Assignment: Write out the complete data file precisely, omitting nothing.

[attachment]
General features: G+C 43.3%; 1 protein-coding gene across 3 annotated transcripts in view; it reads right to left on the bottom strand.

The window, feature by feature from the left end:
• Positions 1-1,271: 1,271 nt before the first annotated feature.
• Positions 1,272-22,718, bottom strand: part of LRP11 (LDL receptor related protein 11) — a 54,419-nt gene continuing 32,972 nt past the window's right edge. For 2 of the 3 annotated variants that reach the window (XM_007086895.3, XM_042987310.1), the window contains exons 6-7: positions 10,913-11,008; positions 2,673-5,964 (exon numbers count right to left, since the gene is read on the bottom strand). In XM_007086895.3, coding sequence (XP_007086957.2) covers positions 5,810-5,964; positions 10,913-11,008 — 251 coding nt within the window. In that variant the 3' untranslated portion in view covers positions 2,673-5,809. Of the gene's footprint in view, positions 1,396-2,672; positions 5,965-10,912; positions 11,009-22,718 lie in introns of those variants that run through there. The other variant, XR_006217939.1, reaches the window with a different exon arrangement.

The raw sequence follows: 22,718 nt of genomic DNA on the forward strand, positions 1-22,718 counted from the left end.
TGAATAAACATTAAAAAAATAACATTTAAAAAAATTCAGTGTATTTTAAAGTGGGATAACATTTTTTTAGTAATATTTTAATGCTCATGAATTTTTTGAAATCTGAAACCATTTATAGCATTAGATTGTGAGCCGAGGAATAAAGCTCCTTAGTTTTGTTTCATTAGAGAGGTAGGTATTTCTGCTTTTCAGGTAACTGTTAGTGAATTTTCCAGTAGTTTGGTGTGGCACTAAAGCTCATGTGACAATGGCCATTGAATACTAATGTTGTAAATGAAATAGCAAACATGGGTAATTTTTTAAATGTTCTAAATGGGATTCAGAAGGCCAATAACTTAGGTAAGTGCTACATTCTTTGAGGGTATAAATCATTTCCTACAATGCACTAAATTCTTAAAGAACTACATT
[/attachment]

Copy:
General features: G+C 43.3%; 1 protein-coding gene across 3 annotated transcripts in view; it reads right to left on the bottom strand.

The window, feature by feature from the left end:
• Positions 1-1,271: 1,271 nt before the first annotated feature.
• Positions 1,272-22,718, bottom strand: part of LRP11 (LDL receptor related protein 11) — a 54,419-nt gene continuing 32,972 nt past the window's right edge. For 2 of the 3 annotated variants that reach the window (XM_007086895.3, XM_042987310.1), the window contains exons 6-7: positions 10,913-11,008; positions 2,673-5,964 (exon numbers count right to left, since the gene is read on the bottom strand). In XM_007086895.3, coding sequence (XP_007086957.2) covers positions 5,810-5,964; positions 10,913-11,008 — 251 coding nt within the window. In that variant the 3' untranslated portion in view covers positions 2,673-5,809. Of the gene's footprint in view, positions 1,396-2,672; positions 5,965-10,912; positions 11,009-22,718 lie in introns of those variants that run through there. The other variant, XR_006217939.1, reaches the window with a different exon arrangement.

The raw sequence follows: 22,718 nt of genomic DNA on the forward strand, positions 1-22,718 counted from the left end.
TGAATAAACATTAAAAAAATAACATTTAAAAAAATTCAGTGTATTTTAAAGTGGGATAACATTTTTTTAGTAATATTTTAATGCTCATGAATTTTTTGAAATCTGAAACCATTTATAGCATTAGATTGTGAGCCGAGGAATAAAGCTCCTTAGTTTTGTTTCATTAGAGAGGTAGGTATTTCTGCTTTTCAGGTAACTGTTAGTGAATTTTCCAGTAGTTTGGTGTGGCACTAAAGCTCATGTGACAATGGCCATTGAATACTAATGTTGTAAATGAAATAGCAAACATGGGTAATTTTTTAAATGTTCTAAATGGGATTCAGAAGGCCAATAACTTAGGTAAGTGCTACATTCTTTGAGGGTATAAATCATTTCCTACAATGCACTAAATTCTTAAAGAACTACATT